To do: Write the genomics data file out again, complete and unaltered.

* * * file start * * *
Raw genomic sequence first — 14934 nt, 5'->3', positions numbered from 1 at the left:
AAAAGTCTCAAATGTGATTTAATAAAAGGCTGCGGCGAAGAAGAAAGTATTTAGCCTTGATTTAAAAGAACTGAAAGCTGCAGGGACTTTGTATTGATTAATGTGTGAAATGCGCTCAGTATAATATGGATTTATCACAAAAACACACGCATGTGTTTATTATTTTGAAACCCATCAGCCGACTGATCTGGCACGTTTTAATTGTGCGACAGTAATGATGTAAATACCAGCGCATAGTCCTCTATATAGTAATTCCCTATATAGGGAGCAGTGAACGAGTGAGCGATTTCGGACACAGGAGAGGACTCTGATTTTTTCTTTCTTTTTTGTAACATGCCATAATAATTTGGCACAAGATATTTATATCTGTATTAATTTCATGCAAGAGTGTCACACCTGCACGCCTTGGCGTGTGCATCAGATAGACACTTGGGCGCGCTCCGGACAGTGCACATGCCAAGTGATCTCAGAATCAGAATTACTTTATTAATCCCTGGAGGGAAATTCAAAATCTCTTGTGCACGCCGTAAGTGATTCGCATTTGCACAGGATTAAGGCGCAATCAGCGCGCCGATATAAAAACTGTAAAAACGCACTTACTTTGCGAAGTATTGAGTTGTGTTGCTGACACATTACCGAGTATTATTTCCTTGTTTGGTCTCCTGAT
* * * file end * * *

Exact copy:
Raw genomic sequence first — 14934 nt, 5'->3', positions numbered from 1 at the left:
AAAAGTCTCAAATGTGATTTAATAAAAGGCTGCGGCGAAGAAGAAAGTATTTAGCCTTGATTTAAAAGAACTGAAAGCTGCAGGGACTTTGTATTGATTAATGTGTGAAATGCGCTCAGTATAATATGGATTTATCACAAAAACACACGCATGTGTTTATTATTTTGAAACCCATCAGCCGACTGATCTGGCACGTTTTAATTGTGCGACAGTAATGATGTAAATACCAGCGCATAGTCCTCTATATAGTAATTCCCTATATAGGGAGCAGTGAACGAGTGAGCGATTTCGGACACAGGAGAGGACTCTGATTTTTTCTTTCTTTTTTGTAACATGCCATAATAATTTGGCACAAGATATTTATATCTGTATTAATTTCATGCAAGAGTGTCACACCTGCACGCCTTGGCGTGTGCATCAGATAGACACTTGGGCGCGCTCCGGACAGTGCACATGCCAAGTGATCTCAGAATCAGAATTACTTTATTAATCCCTGGAGGGAAATTCAAAATCTCTTGTGCACGCCGTAAGTGATTCGCATTTGCACAGGATTAAGGCGCAATCAGCGCGCCGATATAAAAACTGTAAAAACGCACTTACTTTGCGAAGTATTGAGTTGTGTTGCTGACACATTACCGAGTATTATTTCCTTGTTTGGTCTCCTGAT